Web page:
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Image: President Trump Departs The White House For Midwest Trip
President Donald Trump talks to reporters as he leaves the White House for a trip to Minnesota and Wisconsin on Aug. 17, 2020.Chip Somodevilla / Getty Images

Trump questions the legitimacy of any election in which he loses

A toxic cocktail: Trump may not accept election results he doesn't like, and he's concluded that any election in which he loses is, by definition, corrupt.


During his latest call-in interview to Fox News' morning program yesterday, Donald Trump was asked if he'd accept the results of his own country's election in the event of his defeat. Predictably, the president, as he's done many times before, hedged.

"You have to see what's happening," the incumbent Republican said, adding that he doesn't believe the 2020 elections will be "fair."

A few hours later, with the Democratic National Convention poised to get underway, Trump hit the campaign trail, taking an even more provocative message to a Wisconsin audience.

"The only way we're going to lose this election is if the election is rigged," Trump said during a rally in Wisconsin. "Remember that."

The combination of the two quotes is a toxic cocktail: the president isn't prepared to accept election results he doesn't like; he's already decided the race isn't "fair," and he's concluded that any election in which he loses should be seen, by definition, as corrupt.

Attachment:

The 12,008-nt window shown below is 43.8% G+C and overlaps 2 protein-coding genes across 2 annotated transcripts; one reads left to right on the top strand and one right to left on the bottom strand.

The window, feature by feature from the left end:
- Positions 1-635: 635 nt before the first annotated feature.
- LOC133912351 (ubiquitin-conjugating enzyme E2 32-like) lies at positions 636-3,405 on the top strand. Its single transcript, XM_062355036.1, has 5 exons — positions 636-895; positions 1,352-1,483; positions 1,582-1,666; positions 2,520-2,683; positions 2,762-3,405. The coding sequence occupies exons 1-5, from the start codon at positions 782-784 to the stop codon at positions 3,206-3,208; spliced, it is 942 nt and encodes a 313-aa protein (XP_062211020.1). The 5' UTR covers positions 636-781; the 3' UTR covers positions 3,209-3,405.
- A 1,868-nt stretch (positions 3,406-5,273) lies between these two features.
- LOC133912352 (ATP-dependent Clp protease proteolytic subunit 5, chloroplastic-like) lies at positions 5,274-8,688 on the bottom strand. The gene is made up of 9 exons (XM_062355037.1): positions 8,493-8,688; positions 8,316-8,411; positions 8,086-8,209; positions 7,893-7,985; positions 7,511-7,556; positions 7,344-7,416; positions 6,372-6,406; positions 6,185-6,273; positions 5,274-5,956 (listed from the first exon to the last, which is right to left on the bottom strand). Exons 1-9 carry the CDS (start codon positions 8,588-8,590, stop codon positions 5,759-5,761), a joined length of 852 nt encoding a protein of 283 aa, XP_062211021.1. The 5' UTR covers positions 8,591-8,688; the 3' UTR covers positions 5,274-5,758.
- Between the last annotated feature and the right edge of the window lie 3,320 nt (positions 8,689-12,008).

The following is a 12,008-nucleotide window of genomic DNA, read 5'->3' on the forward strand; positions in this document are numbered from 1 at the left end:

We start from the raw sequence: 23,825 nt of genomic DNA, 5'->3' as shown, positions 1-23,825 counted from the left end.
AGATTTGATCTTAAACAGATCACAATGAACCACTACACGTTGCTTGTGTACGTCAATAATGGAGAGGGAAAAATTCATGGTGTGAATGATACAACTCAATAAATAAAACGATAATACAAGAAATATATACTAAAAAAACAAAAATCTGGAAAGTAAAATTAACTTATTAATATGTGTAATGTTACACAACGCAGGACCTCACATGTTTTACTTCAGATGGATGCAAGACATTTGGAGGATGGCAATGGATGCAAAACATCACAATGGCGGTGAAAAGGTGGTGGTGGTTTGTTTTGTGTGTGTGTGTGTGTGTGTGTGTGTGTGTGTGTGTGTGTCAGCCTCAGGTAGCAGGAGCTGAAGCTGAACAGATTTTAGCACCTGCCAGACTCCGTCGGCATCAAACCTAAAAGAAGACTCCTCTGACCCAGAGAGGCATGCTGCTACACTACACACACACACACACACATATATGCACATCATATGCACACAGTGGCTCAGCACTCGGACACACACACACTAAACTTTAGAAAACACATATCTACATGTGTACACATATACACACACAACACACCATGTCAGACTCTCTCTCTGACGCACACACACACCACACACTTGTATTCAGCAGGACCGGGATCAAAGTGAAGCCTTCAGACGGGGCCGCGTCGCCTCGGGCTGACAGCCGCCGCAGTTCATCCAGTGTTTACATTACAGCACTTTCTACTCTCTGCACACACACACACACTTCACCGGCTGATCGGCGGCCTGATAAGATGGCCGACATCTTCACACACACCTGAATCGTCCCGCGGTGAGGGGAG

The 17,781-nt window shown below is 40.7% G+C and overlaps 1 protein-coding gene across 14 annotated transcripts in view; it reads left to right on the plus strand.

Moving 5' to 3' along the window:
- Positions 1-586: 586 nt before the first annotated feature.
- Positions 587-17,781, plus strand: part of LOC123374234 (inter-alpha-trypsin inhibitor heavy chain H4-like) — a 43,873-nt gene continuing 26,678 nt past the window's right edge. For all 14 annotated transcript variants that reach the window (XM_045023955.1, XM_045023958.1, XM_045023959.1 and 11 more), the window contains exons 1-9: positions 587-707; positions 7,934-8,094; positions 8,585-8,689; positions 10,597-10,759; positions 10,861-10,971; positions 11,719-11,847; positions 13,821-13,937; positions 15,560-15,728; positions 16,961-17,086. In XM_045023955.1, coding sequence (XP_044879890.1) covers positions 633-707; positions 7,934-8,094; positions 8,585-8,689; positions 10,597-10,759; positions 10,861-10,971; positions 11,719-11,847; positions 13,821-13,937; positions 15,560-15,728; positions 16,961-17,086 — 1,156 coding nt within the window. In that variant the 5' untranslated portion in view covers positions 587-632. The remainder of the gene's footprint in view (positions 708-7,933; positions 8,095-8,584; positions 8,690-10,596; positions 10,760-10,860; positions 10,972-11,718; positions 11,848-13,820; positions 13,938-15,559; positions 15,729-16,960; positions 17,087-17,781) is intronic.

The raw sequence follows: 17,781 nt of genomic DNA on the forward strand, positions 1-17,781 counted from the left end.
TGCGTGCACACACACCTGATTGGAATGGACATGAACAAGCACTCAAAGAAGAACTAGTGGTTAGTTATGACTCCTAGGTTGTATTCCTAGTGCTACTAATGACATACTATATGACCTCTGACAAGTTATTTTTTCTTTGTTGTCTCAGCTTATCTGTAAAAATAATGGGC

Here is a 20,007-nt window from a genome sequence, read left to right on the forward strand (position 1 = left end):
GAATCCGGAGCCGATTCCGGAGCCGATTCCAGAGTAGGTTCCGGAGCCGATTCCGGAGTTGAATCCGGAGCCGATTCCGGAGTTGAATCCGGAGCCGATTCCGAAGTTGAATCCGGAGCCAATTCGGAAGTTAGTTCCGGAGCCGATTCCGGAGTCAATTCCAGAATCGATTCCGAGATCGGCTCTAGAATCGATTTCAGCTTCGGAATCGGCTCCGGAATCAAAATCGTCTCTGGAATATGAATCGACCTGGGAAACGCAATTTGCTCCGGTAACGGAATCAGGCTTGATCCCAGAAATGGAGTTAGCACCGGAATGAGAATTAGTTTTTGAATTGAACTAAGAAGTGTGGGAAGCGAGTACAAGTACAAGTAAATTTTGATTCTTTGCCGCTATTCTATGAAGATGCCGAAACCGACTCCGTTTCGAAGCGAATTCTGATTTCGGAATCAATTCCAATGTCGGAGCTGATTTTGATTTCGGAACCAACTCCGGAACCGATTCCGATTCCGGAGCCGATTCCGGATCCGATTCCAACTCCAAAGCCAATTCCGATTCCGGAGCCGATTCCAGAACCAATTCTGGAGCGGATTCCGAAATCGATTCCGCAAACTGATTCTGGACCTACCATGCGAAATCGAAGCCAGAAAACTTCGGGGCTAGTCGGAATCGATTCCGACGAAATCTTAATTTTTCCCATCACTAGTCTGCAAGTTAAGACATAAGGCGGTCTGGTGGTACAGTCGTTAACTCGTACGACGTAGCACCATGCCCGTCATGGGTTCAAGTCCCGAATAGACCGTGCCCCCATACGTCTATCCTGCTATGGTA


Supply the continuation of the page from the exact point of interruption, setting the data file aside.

This comes just one week after Trump falsely accused Democrats of "cheating" in the election, trying to "steal" the election," and "meddling" in the election.

The best-case scenario is, the president is creating pitiful excuses for himself, which he'll use to explain away an electoral defeat in the fall.

The worst-case scenario is far more nightmarish: an unhinged leader with authoritarian instincts may decide to reject the peaceful transition of power, one of the pillars of our political system.

Also yesterday, Trump suggested to a Minnesota audience that he intends to serve more than two terms, adding in Wisconsin, "We are going to win four more years. And then after that we'll go for another four years, because they spied on my campaign. We should get a re-do of four years."

First, no one spied on his campaign.

Second, Trump can champion "law and order," or he can talk up the idea of ignoring the Constitution, but he really shouldn't try to do both at the same time.

And third, when an incumbent president is telling voters he's looking for "a re-do of four years," it's a sign that things aren't going well.